I pretty much thought the 70s Midnight Special program on NBC was as cheesy as most of the pop rock they presented from that musically sorry decade, but they did raise their game once to glorious heights by presenting a mini-concert of David Bowie and band, in full glam regalia, on their show. Recorded at the legendary Marquee Club in London's Soho, it is Bowie at his most compelling and bracing. The first song in particular , 1984, is especially notable, a lean, stripped-down hard rock version that has all the things Bowie's tunes have for us, nicely turned changes, suddenly menacing riffs, a combination of industrial grind, gay disco and hard rock brutalism. The drummer was Aynsley Dunbar, who plays like man determined to make that kit he has is never played again; hard, furious, fast, he has the power of Keith Moon and the efficient virtuosity with the tricky time signature. Bowie, of course, is odd, compelling, still something to look at all these decades later, a presence with talent to match his audaciousness.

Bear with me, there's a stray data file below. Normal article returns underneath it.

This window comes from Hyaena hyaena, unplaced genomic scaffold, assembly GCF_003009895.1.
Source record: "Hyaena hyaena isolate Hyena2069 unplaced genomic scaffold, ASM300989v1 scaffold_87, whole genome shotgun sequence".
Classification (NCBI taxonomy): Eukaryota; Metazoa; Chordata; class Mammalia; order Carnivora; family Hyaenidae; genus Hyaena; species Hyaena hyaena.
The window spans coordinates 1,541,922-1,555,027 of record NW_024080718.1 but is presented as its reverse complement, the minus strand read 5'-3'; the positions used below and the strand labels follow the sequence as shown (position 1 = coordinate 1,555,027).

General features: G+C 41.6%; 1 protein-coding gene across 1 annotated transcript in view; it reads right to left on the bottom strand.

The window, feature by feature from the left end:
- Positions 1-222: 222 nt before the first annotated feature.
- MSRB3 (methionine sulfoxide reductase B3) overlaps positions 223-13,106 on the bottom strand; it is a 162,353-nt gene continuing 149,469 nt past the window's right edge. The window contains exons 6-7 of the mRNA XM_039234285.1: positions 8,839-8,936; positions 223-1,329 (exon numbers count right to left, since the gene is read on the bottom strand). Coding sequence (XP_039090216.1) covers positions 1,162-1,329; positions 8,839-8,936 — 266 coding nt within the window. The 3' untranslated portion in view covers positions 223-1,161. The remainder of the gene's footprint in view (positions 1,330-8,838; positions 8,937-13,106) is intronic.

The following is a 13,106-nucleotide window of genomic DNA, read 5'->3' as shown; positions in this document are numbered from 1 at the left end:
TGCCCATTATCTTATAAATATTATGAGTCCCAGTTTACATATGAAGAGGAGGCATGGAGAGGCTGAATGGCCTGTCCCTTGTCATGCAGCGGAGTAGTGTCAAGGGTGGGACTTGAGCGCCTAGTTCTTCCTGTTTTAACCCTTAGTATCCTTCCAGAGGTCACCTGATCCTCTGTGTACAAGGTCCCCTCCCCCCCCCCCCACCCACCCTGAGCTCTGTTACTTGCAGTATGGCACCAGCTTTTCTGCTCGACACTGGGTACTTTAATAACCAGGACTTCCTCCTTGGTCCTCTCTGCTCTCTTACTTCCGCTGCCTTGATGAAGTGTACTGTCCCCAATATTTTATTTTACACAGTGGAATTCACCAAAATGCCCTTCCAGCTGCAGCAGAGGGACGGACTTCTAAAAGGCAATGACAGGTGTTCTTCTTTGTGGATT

"LIVE BY NIGHT" : Affleck is not the auteur he thinks he is

Ben Affleck rebuilt his reputation mostly on the strength of his skills as an able and savvy director, having directed the successful and justifiably praised films “Gone Baby Gone”, “The Town” and ‘Argo”, for which he won the Oscar for Best Director. Affleck is a marginally good actor, good when the scripts and casting are on the moneythink of how wonderful John Wayne was in “ Red River” and how awful he was as Genghis Khan in “The Conquerorand his evolution , during his time off camera, into learning the craft of film direction (and the obligations of being a producer) seems to have given a sharp and canny sense of what kind of material he can be credible in as an actor and director. He’s been doing good work in films he hasn’t directed but starred in, such as “Gone Girl”, “The Accountant” and “Batman v Superman”; he has gotten praise from critic and fan both for his sharpened sense of the camera lens. As with Wayne and fellow actor-director Clint Eastwood, Affleck has learned to do fine work within his limited range as an actor.